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Netflix Spain To Launch in October

Fri 5th Jun 2015
Netflix Spain To Launch in October

Netflix will launch in Spain in October, with a reduced catalog that will boast series and films similar to those available on the versions of the streaming service available in France and Germany, Netflix CEO Reed Hastings said in an interview published in the Spanish daily El Mundo on Thursday.

"I think Spain is going to be one of our most successful countries," Hastings said. "There is a very high penetration of broadband Internet, and people are used to e-commerce and have shown they are interested in our product."

Hastings, who said Spanish audiences would have access to original series like Daredevil, said the exact subscription price hadn't yet been decided, but that it would be similar to the price in other European countries.

Users will be able to choose to watch content in the original English or dubbed into Spanish, but two of the company's most popular series - House of Cards and Orange is the New Black - will not be available, since pay-platform Canal Plus already owns the Spanish rights.

However, whilst there is a great deal of excitement surrounding Netflix coming to Spain, Spain still lags most of Europe for high speed internet connections. Broadband connection speeds are largely only available in the single digit range, but with a price tag comparable to mid-range double digit velocities in other major european countries.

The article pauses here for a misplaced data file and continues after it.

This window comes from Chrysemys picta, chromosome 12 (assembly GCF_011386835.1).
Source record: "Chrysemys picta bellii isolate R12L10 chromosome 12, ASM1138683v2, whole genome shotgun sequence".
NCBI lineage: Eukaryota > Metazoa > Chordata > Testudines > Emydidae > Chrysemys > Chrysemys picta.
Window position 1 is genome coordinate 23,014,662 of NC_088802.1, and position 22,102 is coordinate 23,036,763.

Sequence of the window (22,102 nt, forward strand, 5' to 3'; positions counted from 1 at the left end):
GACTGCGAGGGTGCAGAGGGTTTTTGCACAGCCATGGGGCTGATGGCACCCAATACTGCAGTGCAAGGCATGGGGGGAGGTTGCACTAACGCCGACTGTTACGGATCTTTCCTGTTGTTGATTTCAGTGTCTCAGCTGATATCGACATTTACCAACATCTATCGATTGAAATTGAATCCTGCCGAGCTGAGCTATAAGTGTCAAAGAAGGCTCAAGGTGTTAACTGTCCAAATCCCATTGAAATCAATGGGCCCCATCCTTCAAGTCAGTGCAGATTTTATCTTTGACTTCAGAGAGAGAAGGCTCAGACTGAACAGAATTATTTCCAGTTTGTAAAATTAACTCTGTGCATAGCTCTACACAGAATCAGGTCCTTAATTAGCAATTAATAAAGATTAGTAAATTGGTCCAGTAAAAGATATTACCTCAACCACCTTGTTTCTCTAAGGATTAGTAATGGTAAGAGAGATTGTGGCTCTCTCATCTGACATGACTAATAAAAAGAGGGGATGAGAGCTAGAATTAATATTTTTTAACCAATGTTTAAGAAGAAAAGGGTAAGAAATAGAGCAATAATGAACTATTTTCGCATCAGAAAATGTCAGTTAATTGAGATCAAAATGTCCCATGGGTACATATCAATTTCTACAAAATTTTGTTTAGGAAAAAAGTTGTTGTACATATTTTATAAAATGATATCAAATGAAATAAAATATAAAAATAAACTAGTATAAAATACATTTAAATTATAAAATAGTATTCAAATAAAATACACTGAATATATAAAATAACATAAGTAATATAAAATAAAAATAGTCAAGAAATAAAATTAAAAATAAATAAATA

Unscrupulous urbanization developers who under quoted the number of properties being built and a serious lack of investment by major communications providers have left many areas without sufficient local exchange capacity for fixed high speed broadband connections.

Streaming video content through the internet has largely been impossible for many homeowners outside of major city centres and many internet subscribers find it easier to download series, films and other media content, in most cases, illegally.

Spain's rampant piracy has long been cited as a deterrent for Netflix to enter the Spanish market, but in the interview, Hastings said piracy didn't scare him.

"You could call it a problem, but it's also true that it has created an audience that is used to watching content online. We offer an alternative that is much easier and immediate than searching for torrent," Hastings said. "We could think of it like bottled water. Tap water is drinkable and it's free, but people still demand bottled water."

Hastings also didn't seem daunted by the growing competition in the market offered by Telefonica's Movistar TV, Wuaki.TV or Nubeox.

"What we're going to see are a lot of different offers and a diverse market," he said. "I think it's good for the consumer and I think it's healthy for us to have competition and look for new formulas to give the user what they want."

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